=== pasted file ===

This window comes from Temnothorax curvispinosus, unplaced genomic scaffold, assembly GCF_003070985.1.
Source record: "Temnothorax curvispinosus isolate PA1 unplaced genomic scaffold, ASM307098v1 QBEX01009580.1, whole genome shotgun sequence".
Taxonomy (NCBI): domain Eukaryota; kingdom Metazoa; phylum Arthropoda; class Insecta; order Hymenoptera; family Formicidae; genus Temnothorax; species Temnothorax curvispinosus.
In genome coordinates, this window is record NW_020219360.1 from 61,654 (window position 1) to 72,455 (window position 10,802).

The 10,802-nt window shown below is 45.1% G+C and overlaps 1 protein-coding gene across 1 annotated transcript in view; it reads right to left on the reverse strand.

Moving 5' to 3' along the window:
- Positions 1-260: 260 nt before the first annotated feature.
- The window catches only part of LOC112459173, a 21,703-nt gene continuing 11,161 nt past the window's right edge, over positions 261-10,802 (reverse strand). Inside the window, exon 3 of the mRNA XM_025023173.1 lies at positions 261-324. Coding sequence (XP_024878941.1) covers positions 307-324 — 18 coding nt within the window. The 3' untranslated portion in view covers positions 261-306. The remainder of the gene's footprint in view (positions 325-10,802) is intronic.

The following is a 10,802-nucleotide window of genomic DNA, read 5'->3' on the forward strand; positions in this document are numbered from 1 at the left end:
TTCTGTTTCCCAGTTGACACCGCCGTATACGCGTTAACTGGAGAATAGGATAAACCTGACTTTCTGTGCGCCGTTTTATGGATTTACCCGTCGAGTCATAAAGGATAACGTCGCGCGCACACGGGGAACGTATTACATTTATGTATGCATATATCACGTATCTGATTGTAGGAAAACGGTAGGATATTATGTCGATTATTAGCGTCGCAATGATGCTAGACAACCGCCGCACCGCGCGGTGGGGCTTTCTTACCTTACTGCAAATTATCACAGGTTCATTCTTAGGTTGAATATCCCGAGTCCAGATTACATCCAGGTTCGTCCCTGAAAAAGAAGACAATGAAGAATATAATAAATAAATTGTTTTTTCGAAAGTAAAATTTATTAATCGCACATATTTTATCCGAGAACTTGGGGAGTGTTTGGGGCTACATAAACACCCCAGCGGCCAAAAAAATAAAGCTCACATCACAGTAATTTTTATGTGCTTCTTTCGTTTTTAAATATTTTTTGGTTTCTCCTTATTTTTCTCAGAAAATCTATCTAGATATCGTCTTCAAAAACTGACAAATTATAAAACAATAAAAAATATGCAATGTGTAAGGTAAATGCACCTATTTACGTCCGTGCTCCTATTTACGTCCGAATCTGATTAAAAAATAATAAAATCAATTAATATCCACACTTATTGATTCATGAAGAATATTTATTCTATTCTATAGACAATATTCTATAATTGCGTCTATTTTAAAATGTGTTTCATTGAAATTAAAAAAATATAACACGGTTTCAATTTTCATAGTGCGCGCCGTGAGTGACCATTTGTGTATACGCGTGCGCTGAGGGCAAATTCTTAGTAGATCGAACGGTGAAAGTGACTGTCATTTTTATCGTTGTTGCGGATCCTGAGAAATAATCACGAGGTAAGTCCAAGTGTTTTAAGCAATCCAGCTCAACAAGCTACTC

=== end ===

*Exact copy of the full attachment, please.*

This window comes from Temnothorax curvispinosus, unplaced genomic scaffold, assembly GCF_003070985.1.
Source record: "Temnothorax curvispinosus isolate PA1 unplaced genomic scaffold, ASM307098v1 QBEX01009580.1, whole genome shotgun sequence".
Taxonomy (NCBI): domain Eukaryota; kingdom Metazoa; phylum Arthropoda; class Insecta; order Hymenoptera; family Formicidae; genus Temnothorax; species Temnothorax curvispinosus.
In genome coordinates, this window is record NW_020219360.1 from 61,654 (window position 1) to 72,455 (window position 10,802).

The 10,802-nt window shown below is 45.1% G+C and overlaps 1 protein-coding gene across 1 annotated transcript in view; it reads right to left on the reverse strand.

Moving 5' to 3' along the window:
- Positions 1-260: 260 nt before the first annotated feature.
- The window catches only part of LOC112459173, a 21,703-nt gene continuing 11,161 nt past the window's right edge, over positions 261-10,802 (reverse strand). Inside the window, exon 3 of the mRNA XM_025023173.1 lies at positions 261-324. Coding sequence (XP_024878941.1) covers positions 307-324 — 18 coding nt within the window. The 3' untranslated portion in view covers positions 261-306. The remainder of the gene's footprint in view (positions 325-10,802) is intronic.

The following is a 10,802-nucleotide window of genomic DNA, read 5'->3' on the forward strand; positions in this document are numbered from 1 at the left end:
TTCTGTTTCCCAGTTGACACCGCCGTATACGCGTTAACTGGAGAATAGGATAAACCTGACTTTCTGTGCGCCGTTTTATGGATTTACCCGTCGAGTCATAAAGGATAACGTCGCGCGCACACGGGGAACGTATTACATTTATGTATGCATATATCACGTATCTGATTGTAGGAAAACGGTAGGATATTATGTCGATTATTAGCGTCGCAATGATGCTAGACAACCGCCGCACCGCGCGGTGGGGCTTTCTTACCTTACTGCAAATTATCACAGGTTCATTCTTAGGTTGAATATCCCGAGTCCAGATTACATCCAGGTTCGTCCCTGAAAAAGAAGACAATGAAGAATATAATAAATAAATTGTTTTTTCGAAAGTAAAATTTATTAATCGCACATATTTTATCCGAGAACTTGGGGAGTGTTTGGGGCTACATAAACACCCCAGCGGCCAAAAAAATAAAGCTCACATCACAGTAATTTTTATGTGCTTCTTTCGTTTTTAAATATTTTTTGGTTTCTCCTTATTTTTCTCAGAAAATCTATCTAGATATCGTCTTCAAAAACTGACAAATTATAAAACAATAAAAAATATGCAATGTGTAAGGTAAATGCACCTATTTACGTCCGTGCTCCTATTTACGTCCGAATCTGATTAAAAAATAATAAAATCAATTAATATCCACACTTATTGATTCATGAAGAATATTTATTCTATTCTATAGACAATATTCTATAATTGCGTCTATTTTAAAATGTGTTTCATTGAAATTAAAAAAATATAACACGGTTTCAATTTTCATAGTGCGCGCCGTGAGTGACCATTTGTGTATACGCGTGCGCTGAGGGCAAATTCTTAGTAGATCGAACGGTGAAAGTGACTGTCATTTTTATCGTTGTTGCGGATCCTGAGAAATAATCACGAGGTAAGTCCAAGTGTTTTAAGCAATCCAGCTCAACAAGCTACTC